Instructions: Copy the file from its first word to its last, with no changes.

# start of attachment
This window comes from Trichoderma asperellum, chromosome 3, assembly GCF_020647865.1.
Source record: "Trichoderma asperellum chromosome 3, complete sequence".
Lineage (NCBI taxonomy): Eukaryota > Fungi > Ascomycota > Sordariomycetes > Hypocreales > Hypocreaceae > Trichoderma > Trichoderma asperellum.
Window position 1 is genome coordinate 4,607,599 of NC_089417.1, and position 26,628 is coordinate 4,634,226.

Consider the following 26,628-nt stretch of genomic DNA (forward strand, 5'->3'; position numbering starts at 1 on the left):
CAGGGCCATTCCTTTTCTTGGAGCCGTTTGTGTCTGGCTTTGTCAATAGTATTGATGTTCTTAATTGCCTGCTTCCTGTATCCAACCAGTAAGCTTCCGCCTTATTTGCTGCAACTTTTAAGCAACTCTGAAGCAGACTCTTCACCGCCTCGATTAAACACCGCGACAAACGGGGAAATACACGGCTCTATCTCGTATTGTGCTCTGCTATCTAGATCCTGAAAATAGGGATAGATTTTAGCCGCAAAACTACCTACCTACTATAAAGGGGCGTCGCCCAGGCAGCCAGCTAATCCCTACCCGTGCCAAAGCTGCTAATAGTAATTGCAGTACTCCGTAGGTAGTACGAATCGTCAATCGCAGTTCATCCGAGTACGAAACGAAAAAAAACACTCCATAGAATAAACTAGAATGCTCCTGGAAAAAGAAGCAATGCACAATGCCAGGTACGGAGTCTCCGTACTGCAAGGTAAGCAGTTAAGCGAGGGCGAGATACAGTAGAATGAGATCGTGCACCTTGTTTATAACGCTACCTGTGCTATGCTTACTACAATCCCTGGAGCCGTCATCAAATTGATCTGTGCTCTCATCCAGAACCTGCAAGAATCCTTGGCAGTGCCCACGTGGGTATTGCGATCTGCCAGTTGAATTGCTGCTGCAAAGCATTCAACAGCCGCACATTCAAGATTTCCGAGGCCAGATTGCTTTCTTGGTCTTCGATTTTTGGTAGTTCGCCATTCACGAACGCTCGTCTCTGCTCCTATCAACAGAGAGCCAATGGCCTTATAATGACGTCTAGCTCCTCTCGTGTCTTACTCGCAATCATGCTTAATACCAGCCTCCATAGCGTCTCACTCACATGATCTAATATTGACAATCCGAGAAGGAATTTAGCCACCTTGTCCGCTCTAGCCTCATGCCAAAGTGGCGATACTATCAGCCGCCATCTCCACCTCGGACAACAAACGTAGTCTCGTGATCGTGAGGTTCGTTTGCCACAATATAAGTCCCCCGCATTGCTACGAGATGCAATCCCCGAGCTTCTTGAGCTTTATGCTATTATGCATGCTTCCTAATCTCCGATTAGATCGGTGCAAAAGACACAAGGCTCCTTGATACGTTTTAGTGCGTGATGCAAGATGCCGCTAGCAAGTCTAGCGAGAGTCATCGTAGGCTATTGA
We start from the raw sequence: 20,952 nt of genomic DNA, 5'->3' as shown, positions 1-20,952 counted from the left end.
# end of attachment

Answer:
This window comes from Trichoderma asperellum, chromosome 3, assembly GCF_020647865.1.
Source record: "Trichoderma asperellum chromosome 3, complete sequence".
Lineage (NCBI taxonomy): Eukaryota > Fungi > Ascomycota > Sordariomycetes > Hypocreales > Hypocreaceae > Trichoderma > Trichoderma asperellum.
Window position 1 is genome coordinate 4,607,599 of NC_089417.1, and position 26,628 is coordinate 4,634,226.

Consider the following 26,628-nt stretch of genomic DNA (forward strand, 5'->3'; position numbering starts at 1 on the left):
CAGGGCCATTCCTTTTCTTGGAGCCGTTTGTGTCTGGCTTTGTCAATAGTATTGATGTTCTTAATTGCCTGCTTCCTGTATCCAACCAGTAAGCTTCCGCCTTATTTGCTGCAACTTTTAAGCAACTCTGAAGCAGACTCTTCACCGCCTCGATTAAACACCGCGACAAACGGGGAAATACACGGCTCTATCTCGTATTGTGCTCTGCTATCTAGATCCTGAAAATAGGGATAGATTTTAGCCGCAAAACTACCTACCTACTATAAAGGGGCGTCGCCCAGGCAGCCAGCTAATCCCTACCCGTGCCAAAGCTGCTAATAGTAATTGCAGTACTCCGTAGGTAGTACGAATCGTCAATCGCAGTTCATCCGAGTACGAAACGAAAAAAAACACTCCATAGAATAAACTAGAATGCTCCTGGAAAAAGAAGCAATGCACAATGCCAGGTACGGAGTCTCCGTACTGCAAGGTAAGCAGTTAAGCGAGGGCGAGATACAGTAGAATGAGATCGTGCACCTTGTTTATAACGCTACCTGTGCTATGCTTACTACAATCCCTGGAGCCGTCATCAAATTGATCTGTGCTCTCATCCAGAACCTGCAAGAATCCTTGGCAGTGCCCACGTGGGTATTGCGATCTGCCAGTTGAATTGCTGCTGCAAAGCATTCAACAGCCGCACATTCAAGATTTCCGAGGCCAGATTGCTTTCTTGGTCTTCGATTTTTGGTAGTTCGCCATTCACGAACGCTCGTCTCTGCTCCTATCAACAGAGAGCCAATGGCCTTATAATGACGTCTAGCTCCTCTCGTGTCTTACTCGCAATCATGCTTAATACCAGCCTCCATAGCGTCTCACTCACATGATCTAATATTGACAATCCGAGAAGGAATTTAGCCACCTTGTCCGCTCTAGCCTCATGCCAAAGTGGCGATACTATCAGCCGCCATCTCCACCTCGGACAACAAACGTAGTCTCGTGATCGTGAGGTTCGTTTGCCACAATATAAGTCCCCCGCATTGCTACGAGATGCAATCCCCGAGCTTCTTGAGCTTTATGCTATTATGCATGCTTCCTAATCTCCGATTAGATCGGTGCAAAAGACACAAGGCTCCTTGATACGTTTTAGTGCGTGATGCAAGATGCCGCTAGCAAGTCTAGCGAGAGTCATCGTAGGCTATTGA
We start from the raw sequence: 20,952 nt of genomic DNA, 5'->3' as shown, positions 1-20,952 counted from the left end.